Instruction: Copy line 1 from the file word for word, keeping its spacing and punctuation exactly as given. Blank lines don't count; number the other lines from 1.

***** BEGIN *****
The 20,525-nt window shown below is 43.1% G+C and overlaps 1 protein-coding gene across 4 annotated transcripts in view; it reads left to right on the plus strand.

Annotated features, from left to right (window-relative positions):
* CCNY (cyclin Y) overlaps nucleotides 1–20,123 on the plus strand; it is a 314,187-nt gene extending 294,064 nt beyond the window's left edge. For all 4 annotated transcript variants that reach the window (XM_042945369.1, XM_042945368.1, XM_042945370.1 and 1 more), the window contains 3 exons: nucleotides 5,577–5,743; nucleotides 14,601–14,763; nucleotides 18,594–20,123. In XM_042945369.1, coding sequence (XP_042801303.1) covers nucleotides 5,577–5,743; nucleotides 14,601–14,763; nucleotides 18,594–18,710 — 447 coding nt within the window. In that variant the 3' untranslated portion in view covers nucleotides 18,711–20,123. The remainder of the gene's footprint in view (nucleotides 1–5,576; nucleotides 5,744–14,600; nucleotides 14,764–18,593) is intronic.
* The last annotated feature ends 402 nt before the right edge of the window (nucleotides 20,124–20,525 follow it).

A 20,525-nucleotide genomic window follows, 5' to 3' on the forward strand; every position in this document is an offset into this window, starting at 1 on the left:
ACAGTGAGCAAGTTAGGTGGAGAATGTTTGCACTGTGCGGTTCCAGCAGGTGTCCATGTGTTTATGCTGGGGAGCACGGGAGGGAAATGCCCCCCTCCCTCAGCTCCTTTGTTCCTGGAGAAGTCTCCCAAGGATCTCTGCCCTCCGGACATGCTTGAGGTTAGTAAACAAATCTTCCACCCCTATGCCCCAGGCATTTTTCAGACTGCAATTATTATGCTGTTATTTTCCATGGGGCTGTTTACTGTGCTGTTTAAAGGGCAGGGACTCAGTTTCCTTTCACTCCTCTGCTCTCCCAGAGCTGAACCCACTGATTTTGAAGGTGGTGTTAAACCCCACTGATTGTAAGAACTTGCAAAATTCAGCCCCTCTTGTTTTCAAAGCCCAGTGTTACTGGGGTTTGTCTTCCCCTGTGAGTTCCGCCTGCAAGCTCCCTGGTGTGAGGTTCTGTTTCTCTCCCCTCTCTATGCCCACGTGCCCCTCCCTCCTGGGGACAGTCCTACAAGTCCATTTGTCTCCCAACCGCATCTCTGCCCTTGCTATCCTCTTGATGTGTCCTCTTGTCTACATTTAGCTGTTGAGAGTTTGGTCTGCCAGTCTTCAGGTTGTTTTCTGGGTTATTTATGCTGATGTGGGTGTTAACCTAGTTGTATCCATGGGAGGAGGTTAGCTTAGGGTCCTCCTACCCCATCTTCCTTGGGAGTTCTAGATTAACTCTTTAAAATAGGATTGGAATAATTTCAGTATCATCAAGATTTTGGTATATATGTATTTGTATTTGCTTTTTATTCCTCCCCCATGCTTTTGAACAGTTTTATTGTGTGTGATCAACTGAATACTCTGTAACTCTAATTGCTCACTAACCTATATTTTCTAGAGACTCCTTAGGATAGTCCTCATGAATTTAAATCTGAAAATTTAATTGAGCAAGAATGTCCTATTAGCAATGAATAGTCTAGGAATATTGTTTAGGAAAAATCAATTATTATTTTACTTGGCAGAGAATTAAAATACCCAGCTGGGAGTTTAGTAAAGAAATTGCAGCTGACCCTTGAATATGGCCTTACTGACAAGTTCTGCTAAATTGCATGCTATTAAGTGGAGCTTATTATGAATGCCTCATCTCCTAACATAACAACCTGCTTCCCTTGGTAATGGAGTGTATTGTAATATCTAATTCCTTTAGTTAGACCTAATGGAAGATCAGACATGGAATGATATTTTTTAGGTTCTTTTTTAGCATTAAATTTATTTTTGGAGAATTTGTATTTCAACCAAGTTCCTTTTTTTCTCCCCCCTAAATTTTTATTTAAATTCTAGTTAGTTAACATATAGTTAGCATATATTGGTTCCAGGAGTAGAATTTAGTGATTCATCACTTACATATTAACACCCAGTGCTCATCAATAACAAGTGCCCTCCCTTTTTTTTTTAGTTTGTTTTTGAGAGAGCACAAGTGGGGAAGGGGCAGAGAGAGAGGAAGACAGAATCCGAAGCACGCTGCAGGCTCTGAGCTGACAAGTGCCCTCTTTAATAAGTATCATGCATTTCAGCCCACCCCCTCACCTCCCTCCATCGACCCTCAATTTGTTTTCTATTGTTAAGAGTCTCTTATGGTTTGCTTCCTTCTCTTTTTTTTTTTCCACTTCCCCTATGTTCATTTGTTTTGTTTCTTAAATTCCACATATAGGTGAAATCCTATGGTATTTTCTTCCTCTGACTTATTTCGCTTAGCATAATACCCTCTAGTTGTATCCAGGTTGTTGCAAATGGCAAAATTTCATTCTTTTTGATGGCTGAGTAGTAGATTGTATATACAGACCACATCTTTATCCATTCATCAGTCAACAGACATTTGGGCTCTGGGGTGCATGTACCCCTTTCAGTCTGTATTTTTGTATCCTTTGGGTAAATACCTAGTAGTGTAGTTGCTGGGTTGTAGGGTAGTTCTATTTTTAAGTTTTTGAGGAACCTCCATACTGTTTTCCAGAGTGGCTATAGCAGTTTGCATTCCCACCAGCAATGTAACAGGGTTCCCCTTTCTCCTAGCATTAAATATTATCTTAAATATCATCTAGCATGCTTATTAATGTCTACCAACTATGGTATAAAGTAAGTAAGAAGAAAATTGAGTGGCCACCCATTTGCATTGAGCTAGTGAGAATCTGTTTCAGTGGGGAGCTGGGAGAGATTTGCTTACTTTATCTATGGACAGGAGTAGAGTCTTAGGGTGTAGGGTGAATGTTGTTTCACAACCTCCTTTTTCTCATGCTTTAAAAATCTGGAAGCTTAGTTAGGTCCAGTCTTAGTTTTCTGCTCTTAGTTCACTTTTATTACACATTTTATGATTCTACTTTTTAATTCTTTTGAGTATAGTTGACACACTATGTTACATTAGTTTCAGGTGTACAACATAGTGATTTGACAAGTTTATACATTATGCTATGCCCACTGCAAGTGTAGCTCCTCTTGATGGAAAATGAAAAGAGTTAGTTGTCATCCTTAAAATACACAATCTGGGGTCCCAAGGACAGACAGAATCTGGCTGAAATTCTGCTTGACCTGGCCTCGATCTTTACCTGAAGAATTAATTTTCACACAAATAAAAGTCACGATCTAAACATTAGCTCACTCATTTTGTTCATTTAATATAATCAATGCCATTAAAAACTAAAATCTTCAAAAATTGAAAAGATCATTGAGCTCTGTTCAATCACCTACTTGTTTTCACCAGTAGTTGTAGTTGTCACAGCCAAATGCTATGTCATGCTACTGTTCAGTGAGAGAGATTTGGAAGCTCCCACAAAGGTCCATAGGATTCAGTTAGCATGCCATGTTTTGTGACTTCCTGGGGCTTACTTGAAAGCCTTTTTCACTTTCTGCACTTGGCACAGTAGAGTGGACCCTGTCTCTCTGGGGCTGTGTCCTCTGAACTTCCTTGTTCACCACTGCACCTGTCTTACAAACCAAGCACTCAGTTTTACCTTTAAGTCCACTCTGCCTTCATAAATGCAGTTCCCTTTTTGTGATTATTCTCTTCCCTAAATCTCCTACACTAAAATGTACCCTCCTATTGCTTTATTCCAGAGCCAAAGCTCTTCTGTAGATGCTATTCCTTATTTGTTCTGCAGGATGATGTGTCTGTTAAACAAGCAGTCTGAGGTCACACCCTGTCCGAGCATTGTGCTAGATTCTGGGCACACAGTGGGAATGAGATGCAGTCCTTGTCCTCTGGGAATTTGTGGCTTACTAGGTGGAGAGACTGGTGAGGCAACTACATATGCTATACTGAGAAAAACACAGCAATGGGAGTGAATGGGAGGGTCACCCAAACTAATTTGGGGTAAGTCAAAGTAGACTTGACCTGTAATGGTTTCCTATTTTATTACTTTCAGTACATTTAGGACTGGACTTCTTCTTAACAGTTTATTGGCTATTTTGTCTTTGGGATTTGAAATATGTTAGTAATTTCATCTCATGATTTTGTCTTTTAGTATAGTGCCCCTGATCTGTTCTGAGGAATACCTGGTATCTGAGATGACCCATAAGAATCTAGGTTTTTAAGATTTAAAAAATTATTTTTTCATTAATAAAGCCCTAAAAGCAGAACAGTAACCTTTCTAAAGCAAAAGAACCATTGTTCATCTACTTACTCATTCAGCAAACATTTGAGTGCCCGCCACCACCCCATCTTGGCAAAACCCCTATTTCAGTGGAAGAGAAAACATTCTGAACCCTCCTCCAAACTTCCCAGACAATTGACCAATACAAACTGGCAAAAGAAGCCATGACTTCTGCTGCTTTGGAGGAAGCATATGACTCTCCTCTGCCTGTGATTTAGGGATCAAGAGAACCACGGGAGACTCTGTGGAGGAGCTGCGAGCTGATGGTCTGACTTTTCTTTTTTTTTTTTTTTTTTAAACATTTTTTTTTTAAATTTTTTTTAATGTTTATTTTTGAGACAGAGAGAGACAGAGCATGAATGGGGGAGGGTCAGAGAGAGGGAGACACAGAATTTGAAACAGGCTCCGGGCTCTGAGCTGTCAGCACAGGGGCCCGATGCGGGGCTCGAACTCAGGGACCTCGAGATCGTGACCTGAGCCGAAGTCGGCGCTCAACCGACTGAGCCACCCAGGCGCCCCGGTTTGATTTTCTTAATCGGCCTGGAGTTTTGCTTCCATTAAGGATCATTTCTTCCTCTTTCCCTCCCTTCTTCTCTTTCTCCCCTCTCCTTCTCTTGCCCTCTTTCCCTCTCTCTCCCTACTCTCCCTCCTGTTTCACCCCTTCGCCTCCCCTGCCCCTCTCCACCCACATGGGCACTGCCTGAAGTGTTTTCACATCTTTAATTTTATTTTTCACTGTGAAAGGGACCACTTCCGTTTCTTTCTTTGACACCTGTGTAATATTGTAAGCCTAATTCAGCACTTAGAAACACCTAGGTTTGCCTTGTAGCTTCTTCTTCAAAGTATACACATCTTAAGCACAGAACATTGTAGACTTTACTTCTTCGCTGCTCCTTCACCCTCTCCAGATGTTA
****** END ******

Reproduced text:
The 20,525-nt window shown below is 43.1% G+C and overlaps 1 protein-coding gene across 4 annotated transcripts in view; it reads left to right on the plus strand.